In addition, different portions of the barrier cuff strips 400 and/or the absorbent assembly 200 can be formed to have different ranges of extensibility and/or to be extensible to a greater or lesser degree when subjected to a given level of opposing tensile forces, i.e., to be relatively more easily or less easily extensible. Such differential extensibility can be desirable so that, for example, one or both of the waist regions 36 and 38 can be laterally extended relatively farther or relatively more easily than the crotch region 37.

Any of a variety of extensible materials can be formed as described in the Chappell et al. '801 patent. For example, a film, a nonwoven, or a laminate of either or both of these materials can be formed to provide the desired extensibility. It is also possible to modify such a material in more than one way while forming it to provide extensibility. For instance, a film that is originally formed to resist the permeation of vapor through its thickness and to contain fine particles of a granular filler material such as calcium carbonate can be treated as described in the Chappell et al. '801 patent to simultaneously provide extensibility and create small holes that allow water vapor to pass through its thickness. Thus, the film can simultaneously be rendered extensible and breathable.

Alternatively, a portion or the entirety of the barrier cuff strips 400 and/or absorbent assembly 200 (such as the lower covering sheet 25) can be ring-rolled and thus rendered highly extensible as described in U.S. Pat. No. 5,366,782 (issued Nov. 22, 1994 to Curro, et al). For instance, a ring-rolling apparatus includes opposing rolls having intermeshing teeth that incrementally stretch and thereby plastically deform the material, thereby rendering the lower covering sheet 25, for instance, extensible in the ring-rolled regions. In one embodiment, the material can be ring-rolled in a portion of at least one of the front or back waist regions 36 and 38, while other regions can comprise a structured elastic-like formed web material. The absorbent assembly 200 and/or the barrier cuff strips can be ring-rolled across the entire width in one or both of the waist regions or alternatively can be ring-rolled over only a portion of the diaper component width.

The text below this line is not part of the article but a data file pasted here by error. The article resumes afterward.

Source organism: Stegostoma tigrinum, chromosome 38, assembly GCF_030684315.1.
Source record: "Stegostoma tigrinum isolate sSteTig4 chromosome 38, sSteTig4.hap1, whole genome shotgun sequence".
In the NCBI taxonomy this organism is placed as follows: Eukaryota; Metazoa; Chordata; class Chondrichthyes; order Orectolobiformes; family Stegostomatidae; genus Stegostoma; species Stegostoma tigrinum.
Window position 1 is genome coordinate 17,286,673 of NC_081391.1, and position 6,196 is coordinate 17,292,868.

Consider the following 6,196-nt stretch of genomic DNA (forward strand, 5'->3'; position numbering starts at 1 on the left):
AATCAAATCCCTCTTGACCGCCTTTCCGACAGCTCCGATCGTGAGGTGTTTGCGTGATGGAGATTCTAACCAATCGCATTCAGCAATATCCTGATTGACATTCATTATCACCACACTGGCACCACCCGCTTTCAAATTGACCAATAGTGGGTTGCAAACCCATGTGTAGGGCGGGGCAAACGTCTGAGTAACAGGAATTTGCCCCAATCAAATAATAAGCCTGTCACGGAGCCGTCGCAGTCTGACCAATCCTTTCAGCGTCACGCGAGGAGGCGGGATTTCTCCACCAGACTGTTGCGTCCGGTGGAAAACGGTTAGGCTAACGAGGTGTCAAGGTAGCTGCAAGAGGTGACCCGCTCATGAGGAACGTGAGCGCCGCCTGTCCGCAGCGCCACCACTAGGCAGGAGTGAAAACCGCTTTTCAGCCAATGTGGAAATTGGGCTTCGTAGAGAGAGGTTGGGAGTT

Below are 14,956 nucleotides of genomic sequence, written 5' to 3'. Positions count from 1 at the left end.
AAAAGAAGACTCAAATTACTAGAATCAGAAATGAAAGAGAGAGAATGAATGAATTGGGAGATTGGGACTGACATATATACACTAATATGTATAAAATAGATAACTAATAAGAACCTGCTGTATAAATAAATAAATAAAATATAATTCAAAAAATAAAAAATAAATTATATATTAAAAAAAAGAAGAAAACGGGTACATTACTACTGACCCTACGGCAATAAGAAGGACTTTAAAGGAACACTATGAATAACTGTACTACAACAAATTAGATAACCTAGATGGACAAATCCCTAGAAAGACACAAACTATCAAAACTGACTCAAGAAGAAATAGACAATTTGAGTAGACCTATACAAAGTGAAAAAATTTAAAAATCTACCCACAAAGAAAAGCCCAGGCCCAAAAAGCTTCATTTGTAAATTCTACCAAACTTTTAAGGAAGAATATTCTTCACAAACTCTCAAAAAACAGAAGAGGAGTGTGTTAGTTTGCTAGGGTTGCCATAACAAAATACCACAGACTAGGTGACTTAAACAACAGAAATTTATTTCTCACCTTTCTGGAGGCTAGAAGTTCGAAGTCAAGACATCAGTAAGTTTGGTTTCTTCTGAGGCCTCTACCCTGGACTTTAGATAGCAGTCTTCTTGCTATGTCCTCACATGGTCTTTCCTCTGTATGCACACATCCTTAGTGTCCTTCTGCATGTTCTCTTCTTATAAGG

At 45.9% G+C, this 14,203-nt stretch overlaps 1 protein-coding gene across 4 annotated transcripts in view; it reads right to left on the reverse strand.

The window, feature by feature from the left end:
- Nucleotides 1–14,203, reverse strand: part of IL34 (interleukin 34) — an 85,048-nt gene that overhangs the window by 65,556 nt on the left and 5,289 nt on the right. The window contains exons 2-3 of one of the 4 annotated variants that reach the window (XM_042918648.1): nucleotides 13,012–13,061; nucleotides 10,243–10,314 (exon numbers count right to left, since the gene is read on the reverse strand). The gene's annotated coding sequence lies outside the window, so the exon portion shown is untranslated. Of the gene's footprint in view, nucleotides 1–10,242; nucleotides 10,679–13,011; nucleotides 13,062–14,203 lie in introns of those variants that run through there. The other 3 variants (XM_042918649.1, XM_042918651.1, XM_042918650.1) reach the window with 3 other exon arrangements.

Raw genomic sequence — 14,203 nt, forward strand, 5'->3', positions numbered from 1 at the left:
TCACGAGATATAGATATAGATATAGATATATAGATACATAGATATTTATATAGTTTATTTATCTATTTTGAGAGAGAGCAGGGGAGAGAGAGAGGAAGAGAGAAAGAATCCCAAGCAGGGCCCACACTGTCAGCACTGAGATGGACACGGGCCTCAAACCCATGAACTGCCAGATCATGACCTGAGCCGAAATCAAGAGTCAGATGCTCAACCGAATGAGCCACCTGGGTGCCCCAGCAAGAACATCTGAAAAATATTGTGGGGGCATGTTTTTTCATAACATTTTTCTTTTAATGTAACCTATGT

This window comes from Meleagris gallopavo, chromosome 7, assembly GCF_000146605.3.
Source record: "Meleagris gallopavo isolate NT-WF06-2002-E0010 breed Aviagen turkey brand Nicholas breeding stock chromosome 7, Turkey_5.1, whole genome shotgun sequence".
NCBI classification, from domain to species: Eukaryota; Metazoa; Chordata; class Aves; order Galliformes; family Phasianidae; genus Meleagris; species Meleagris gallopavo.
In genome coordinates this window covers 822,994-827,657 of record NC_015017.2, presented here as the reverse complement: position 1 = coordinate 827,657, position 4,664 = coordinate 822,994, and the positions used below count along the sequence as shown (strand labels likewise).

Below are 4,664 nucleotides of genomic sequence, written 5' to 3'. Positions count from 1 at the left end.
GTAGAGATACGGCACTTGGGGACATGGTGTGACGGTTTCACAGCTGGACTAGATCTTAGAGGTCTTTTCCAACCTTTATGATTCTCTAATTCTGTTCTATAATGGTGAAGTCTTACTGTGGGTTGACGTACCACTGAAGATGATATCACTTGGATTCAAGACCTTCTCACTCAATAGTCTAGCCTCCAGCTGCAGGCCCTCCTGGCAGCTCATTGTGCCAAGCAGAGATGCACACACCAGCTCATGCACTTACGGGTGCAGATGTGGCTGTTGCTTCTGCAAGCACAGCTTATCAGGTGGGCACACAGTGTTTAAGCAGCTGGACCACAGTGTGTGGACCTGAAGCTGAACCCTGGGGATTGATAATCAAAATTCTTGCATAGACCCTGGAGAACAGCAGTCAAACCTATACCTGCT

Referring now to FIGS. 17A-C, certain aspects of the present invention recognize that the pull-on diaper 20 can include at least one fit enhancement member, illustrated as an elongated elastic waist member 31 configured to provide a contractive force to the absorbent assembly 200 and/or the barrier cuff strips 400 at the front waist region 36 and/or back waist region 38 adjacent the waist opening 144 (and hence to the wearer's waist region). The elastic waist member 31 comprises a laterally extending strip of material that can be formed from an extensible material or formed from a non-extensible material that is rendered extensible using techniques described in more detail below, such that the elastic waist member 31 is extensible along its direction of extension.